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Insured deposits are safe, assures First Harrison

Insured deposits are safe, assures First Harrison Insured deposits are safe, assures First Harrison

The Independent Community Bankers of America and First Harrison Bank remind community banking customers that their insured deposits are safe and backed by the full faith and credit of the federal government through the Federal Deposit Insurance Corp.

“Community banks are stable and well-capitalized,” said ICBA President and CEO Rebeca Romero Rainey. “Community banking customers can continue to bank with confidence knowing their money is safe because it is insured by the FDIC. Since the FDIC was founded in 1933, no one has ever lost a penny of FDIC-insured funds.”

Bill Harrod, president/CEO of First Harrison Bank, said, “The FDIC fully insures funds held in FDIC-insured community banks up to $250,000 per depositor. Our community bank is FDIC-insured, so we want our customers to know the facts and feel good about their decision to bank with us. We are here to answer any questions that our customers have and encourage them to reach out anytime.”

The FDIC insures deposits and protects depositors’ funds in banks and savings associations. FDIC deposit insurance covers each depositor, dollar for dollar, up to the insurance limit, including principal and any accrued interest. Customers should look for an official FDIC sign at each teller window or teller station in their local community bank to know their institution is covered by FDIC insurance.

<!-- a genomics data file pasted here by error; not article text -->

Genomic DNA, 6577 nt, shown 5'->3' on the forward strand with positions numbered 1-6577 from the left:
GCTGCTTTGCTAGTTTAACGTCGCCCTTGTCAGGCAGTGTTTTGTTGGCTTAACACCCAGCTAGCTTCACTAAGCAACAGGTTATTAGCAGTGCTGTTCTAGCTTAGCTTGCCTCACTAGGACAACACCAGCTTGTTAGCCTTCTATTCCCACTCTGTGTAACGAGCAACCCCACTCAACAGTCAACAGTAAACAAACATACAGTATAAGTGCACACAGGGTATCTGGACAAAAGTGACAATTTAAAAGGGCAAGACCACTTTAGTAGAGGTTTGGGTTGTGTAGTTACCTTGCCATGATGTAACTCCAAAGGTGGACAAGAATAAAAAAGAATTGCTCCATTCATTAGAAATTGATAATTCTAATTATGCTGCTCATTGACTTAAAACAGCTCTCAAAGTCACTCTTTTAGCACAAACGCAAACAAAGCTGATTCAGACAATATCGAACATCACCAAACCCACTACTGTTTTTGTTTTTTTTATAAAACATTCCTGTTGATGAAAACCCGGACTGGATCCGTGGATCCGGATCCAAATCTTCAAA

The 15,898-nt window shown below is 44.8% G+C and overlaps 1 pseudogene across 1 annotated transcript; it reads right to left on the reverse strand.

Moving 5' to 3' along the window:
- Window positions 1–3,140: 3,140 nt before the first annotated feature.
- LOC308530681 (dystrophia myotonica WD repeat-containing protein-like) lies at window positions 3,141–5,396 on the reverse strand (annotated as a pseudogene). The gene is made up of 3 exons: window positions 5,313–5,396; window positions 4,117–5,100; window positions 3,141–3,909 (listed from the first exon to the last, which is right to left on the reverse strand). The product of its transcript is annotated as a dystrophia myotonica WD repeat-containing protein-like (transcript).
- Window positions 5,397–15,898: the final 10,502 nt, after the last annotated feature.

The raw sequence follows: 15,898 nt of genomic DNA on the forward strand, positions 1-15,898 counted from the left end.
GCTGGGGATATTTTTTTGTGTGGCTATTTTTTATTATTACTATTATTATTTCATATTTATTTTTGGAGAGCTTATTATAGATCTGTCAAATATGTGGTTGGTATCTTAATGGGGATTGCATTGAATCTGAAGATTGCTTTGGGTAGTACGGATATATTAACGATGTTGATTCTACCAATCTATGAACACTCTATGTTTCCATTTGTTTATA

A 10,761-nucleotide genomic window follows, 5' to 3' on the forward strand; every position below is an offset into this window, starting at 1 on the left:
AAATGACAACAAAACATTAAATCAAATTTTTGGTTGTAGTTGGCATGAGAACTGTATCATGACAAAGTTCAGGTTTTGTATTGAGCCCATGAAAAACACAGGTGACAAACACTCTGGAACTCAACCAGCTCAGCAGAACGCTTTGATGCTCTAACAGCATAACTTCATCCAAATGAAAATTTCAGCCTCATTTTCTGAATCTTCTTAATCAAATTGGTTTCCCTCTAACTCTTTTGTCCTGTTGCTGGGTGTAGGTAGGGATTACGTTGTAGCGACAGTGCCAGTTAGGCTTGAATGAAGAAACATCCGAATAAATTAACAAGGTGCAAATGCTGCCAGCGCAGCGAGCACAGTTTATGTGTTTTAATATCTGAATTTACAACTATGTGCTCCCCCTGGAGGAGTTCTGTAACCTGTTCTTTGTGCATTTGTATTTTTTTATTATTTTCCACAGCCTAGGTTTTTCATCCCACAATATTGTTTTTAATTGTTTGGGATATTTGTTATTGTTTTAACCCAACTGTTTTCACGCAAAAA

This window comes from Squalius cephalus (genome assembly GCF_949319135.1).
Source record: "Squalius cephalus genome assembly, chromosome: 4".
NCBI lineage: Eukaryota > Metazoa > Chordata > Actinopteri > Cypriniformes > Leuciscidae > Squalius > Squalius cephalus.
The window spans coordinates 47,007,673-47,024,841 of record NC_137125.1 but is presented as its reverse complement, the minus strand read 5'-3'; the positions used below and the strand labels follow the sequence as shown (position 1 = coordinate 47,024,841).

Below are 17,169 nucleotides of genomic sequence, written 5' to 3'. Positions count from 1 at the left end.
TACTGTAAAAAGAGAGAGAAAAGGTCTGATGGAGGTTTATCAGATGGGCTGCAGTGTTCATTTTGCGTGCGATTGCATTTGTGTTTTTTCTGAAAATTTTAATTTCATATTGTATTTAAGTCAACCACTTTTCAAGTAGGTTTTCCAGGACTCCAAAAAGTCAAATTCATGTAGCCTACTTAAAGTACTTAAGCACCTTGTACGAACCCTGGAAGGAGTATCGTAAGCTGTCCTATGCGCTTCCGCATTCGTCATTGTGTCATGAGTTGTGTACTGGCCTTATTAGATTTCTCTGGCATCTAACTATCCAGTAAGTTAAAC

According to the FDIC, insurance covers all types of deposits received by a financial institution in its usual course of business, including savings and checking accounts, NOW accounts, money market deposit accounts, Christmas club accounts and time deposits like certificates of deposit. Cashiers’ checks, officers’ checks, expense checks, loan disbursement checks, interest checks, outstanding drafts, negotiable instruments and money orders drawn on the institution are also protected by the FDIC.

“If you are having difficulties managing your finances, talk with your local community banker,” said Rainey. “Community banks have been around for generations and have weathered many storms. We are here to serve our customers and communities for the long haul.”

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